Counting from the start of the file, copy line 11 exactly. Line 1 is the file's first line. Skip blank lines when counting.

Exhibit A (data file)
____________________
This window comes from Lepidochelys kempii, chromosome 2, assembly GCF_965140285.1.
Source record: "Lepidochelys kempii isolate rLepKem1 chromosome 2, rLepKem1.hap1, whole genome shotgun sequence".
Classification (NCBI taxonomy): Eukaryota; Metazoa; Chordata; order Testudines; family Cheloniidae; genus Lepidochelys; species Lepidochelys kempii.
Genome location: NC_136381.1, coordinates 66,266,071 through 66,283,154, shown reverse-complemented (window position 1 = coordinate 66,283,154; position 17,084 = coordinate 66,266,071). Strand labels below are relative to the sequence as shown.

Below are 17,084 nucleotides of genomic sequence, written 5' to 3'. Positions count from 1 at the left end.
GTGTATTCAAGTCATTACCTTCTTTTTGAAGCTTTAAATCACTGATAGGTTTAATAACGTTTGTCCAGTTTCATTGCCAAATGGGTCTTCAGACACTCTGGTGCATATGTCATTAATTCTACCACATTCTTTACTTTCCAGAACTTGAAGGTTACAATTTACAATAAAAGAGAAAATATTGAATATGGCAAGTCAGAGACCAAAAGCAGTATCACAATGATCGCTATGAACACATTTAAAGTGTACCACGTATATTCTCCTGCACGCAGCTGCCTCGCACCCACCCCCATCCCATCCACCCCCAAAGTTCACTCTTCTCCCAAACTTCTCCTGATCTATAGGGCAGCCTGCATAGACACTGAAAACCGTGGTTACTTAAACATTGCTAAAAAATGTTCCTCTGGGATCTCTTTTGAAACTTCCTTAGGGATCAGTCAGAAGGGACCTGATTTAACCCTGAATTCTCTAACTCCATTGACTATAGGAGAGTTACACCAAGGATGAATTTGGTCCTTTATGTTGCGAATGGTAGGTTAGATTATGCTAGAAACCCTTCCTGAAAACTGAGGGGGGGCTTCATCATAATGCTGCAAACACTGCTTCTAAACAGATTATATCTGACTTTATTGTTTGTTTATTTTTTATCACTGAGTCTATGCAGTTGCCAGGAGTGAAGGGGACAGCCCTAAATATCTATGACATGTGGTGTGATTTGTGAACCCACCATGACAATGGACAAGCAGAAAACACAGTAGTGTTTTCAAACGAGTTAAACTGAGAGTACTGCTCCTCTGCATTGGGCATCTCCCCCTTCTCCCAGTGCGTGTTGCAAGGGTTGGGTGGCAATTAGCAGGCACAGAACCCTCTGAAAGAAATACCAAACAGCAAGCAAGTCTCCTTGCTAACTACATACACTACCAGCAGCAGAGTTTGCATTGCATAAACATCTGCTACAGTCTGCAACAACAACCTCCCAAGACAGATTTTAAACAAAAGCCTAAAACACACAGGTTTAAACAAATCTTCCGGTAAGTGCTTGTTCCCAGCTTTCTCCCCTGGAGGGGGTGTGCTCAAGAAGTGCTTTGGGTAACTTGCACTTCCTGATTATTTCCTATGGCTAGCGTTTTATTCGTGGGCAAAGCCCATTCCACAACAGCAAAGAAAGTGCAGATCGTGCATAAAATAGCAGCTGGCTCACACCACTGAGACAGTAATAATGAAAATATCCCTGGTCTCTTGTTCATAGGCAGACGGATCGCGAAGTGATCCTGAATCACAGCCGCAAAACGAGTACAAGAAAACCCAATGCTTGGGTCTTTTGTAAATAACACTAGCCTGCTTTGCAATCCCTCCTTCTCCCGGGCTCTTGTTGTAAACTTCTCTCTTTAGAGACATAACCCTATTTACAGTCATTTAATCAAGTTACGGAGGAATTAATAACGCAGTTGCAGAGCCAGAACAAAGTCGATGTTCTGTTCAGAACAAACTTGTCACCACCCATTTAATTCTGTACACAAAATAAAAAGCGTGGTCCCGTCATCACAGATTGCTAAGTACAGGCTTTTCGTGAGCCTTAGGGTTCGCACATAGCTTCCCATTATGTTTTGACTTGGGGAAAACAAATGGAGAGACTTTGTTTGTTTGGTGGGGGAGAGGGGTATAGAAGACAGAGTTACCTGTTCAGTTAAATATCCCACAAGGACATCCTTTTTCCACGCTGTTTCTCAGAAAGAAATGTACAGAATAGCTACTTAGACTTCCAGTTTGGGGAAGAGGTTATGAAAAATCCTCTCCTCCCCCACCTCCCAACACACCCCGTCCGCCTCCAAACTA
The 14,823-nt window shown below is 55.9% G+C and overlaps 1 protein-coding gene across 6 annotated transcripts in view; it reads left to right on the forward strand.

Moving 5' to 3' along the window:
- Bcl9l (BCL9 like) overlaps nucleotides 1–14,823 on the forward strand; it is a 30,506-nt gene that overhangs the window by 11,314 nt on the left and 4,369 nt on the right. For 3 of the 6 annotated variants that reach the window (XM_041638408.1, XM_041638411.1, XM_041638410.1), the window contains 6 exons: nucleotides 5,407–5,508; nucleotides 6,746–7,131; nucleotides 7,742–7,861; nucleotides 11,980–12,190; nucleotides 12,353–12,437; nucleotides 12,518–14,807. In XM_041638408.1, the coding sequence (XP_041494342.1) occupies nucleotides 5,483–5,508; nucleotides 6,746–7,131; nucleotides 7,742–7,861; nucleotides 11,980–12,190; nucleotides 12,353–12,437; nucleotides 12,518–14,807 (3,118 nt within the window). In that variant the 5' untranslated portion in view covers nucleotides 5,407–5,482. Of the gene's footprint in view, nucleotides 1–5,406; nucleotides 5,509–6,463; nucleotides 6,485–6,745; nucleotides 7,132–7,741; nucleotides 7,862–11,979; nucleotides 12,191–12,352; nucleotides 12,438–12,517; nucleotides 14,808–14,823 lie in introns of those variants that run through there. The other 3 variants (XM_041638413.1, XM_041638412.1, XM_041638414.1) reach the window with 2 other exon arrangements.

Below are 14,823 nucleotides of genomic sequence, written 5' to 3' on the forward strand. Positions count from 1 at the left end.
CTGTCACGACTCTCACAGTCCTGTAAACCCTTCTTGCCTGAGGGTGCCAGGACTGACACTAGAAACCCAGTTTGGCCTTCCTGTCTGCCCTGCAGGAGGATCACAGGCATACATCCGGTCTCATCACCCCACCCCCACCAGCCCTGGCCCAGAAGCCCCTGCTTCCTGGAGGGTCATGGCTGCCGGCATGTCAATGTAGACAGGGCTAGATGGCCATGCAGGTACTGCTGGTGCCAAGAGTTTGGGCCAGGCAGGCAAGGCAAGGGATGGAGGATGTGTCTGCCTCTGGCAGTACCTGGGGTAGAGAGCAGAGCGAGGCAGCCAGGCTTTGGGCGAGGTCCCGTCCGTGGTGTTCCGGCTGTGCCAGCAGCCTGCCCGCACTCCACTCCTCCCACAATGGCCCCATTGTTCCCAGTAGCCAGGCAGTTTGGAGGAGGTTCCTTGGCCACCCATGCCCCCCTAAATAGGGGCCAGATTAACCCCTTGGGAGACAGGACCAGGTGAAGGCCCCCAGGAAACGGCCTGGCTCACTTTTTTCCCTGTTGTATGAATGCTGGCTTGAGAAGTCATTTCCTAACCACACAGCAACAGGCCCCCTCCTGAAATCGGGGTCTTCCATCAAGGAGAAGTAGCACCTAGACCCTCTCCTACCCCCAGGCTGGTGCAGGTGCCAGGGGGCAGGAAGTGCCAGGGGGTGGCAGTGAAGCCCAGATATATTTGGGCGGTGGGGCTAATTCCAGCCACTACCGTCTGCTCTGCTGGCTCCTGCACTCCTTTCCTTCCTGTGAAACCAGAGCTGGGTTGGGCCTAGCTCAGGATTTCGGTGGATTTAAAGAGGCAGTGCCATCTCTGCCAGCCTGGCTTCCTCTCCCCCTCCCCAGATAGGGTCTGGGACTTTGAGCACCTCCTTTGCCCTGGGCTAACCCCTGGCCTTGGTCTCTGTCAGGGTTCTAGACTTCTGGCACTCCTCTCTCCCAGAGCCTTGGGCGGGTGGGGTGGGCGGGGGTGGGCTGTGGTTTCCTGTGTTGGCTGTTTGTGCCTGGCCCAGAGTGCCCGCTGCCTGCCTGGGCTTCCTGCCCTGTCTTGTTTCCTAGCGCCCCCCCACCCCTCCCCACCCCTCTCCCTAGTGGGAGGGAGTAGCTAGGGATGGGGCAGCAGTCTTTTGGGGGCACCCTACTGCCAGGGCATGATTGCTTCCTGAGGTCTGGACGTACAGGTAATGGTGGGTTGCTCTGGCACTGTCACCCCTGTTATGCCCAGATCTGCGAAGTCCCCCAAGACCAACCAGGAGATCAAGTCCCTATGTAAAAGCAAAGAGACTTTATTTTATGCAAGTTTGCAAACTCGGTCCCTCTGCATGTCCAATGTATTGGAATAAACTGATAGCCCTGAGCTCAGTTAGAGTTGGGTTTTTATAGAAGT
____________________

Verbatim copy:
CTGTCACGACTCTCACAGTCCTGTAAACCCTTCTTGCCTGAGGGTGCCAGGACTGACACTAGAAACCCAGTTTGGCCTTCCTGTCTGCCCTGCAGGAGGATCACAGGCATACATCCGGTCTCATCACCCCACCCCCACCAGCCCTGGCCCAGAAGCCCCTGCTTCCTGGAGGGTCATGGCTGCCGGCATGTCAATGTAGACAGGGCTAGATGGCCATGCAGGTACTGCTGGTGCCAAGAGTTTGGGCCAGGCAGGCAAGGCAAGGGATGGAGGATGTGTCTGCCTCTGGCAGTACCTGGGGTAGAGAGCAGAGCGAGGCAGCCAGGCTTTGGGCGAGGTCCCGTCCGTGGTGTTCCGGCTGTGCCAGCAGCCTGCCCGCACTCCACTCCTCCCACAATGGCCCCATTGTTCCCAGTAGCCAGGCAGTTTGGAGGAGGTTCCTTGGCCACCCATGCCCCCCTAAATAGGGGCCAGATTAACCCCTTGGGAGACAGGACCAGGTGAAGGCCCCCAGGAAACGGCCTGGCTCACTTTTTTCCCTGTTGTATGAATGCTGGCTTGAGAAGTCATTTCCTAACCACACAGCAACAGGCCCCCTCCTGAAATCGGGGTCTTCCATCAAGGAGAAGTAGCACCTAGACCCTCTCCTACCCCCAGGCTGGTGCAGGTGCCAGGGGGCAGGAAGTGCCAGGGGGTGGCAGTGAAGCCCAGATATATTTGGGCGGTGGGGCTAATTCCAGCCACTACCGTCTGCTCTGCTGGCTCCTGCACTCCTTTCCTTCCTGTGAAACCAGAGCTGGGTTGGGCCTAGCTCAGGATTTCGGTGGATTTAAAGAGGCAGTGCCATCTCTGCCAGCCTGGCTTCCTCTCCCCCTCCCCAGATAGGGTCTGGGACTTTGAGCACCTCCTTTGCCCTGGGCTAACCCCTGGCCTTGGTCTCTGTCAGGGTTCTAGACTTCTGGCACTCCTCTCTCCCAGAGCCTTGGGCGGGTGGGGTGGGCGGGGGTGGGCTGTGGTTTCCTGTGTTGGCTGTTTGTGCCTGGCCCAGAGTGCCCGCTGCCTGCCTGGGCTTCCTGCCCTGTCTTGTTTCCTAGCGCCCCCCCACCCCTCCCCACCCCTCTCCCTAGTGGGAGGGAGTAGCTAGGGATGGGGCAGCAGTCTTTTGGGGGCACCCTACTGCCAGGGCATGATTGCTTCCTGAGGTCTGGACGTACAGGTAATGGTGGGTTGCTCTGGCACTGTCACCCCTGTTATGCCCAGATCTGCGAAGTCCCCCAAGACCAACCAGGAGATCAAGTCCCTATGTAAAAGCAAAGAGACTTTATTTTATGCAAGTTTGCAAACTCGGTCCCTCTGCATGTCCAATGTATTGGAATAAACTGATAGCCCTGAGCTCAGTTAGAGTTGGGTTTTTATAGAAGT